Flying in formation

How to combine hydrogen and carbon capture

READERS OF The Economist are a well-travelled lot. Many of them will be aware, perhaps slightly guiltily, that one of the biggest personal contributions to climate change is all that jet-setting. On average, each person on Earth going about their normal business produces the equivalent of five tonnes of CO2 a year. But a single transatlantic round trip produces the equivalent of about one tonne per passenger even in economy class.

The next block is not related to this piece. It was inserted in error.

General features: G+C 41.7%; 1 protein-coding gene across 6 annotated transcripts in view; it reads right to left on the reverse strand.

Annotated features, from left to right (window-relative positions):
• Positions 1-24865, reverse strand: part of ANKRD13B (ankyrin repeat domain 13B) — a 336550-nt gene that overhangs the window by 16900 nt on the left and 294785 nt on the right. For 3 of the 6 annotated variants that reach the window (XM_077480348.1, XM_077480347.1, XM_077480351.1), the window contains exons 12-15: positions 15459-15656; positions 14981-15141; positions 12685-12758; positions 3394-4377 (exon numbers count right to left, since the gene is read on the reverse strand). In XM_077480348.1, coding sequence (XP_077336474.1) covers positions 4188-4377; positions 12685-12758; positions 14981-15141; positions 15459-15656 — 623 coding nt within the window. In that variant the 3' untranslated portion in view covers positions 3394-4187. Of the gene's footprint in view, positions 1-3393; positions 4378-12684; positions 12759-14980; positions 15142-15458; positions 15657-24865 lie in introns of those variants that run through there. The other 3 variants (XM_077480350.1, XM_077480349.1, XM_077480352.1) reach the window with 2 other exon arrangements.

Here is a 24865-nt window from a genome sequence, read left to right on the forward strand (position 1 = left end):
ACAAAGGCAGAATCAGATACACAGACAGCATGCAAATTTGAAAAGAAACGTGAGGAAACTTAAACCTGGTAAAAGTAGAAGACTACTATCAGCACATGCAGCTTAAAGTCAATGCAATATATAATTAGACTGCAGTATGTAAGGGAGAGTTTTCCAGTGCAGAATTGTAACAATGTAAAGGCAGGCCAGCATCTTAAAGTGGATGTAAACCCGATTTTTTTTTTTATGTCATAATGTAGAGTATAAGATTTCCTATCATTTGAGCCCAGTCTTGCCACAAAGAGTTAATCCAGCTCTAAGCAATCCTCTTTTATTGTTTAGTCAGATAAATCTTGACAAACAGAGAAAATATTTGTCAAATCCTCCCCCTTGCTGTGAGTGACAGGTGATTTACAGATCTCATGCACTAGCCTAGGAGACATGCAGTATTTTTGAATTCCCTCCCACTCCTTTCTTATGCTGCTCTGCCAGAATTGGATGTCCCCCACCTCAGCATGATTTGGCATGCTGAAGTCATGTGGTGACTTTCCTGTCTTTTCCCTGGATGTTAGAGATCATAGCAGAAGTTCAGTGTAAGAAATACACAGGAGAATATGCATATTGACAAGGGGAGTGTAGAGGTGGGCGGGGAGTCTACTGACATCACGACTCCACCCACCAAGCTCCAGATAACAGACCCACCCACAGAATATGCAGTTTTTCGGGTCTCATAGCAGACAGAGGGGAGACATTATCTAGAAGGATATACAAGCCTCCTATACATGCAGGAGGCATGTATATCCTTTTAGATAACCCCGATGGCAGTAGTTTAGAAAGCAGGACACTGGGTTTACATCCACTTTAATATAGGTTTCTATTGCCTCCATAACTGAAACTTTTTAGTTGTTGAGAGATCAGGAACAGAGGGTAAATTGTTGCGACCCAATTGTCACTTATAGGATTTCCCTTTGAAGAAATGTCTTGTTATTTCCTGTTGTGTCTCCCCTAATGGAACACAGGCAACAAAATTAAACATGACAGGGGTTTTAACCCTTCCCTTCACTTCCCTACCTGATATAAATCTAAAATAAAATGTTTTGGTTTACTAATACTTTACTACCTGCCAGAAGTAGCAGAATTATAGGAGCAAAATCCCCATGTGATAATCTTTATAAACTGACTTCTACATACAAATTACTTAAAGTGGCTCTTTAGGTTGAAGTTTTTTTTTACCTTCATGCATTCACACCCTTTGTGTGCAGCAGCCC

For some, the problem with global warming is the idea that they may have to change their behaviour to fight it, not just by recycling or eating more seasonal food but by, heaven forbid, forgoing that holiday in Gstaad or the Maldives. Eventually zero-carbon technology may be able to avert some of those difficult sacrifices, by combining green-hydrogen production with a way of sucking CO2 out of the atmosphere to make synthetic fuels. This is currently very expensive, but it could help low-carbon aviation to take off.

On current trends, air-passenger numbers are expected to double within the next 20 years, mostly because of growth in Asia. That could push up today’s emissions of 1bn tonnes of…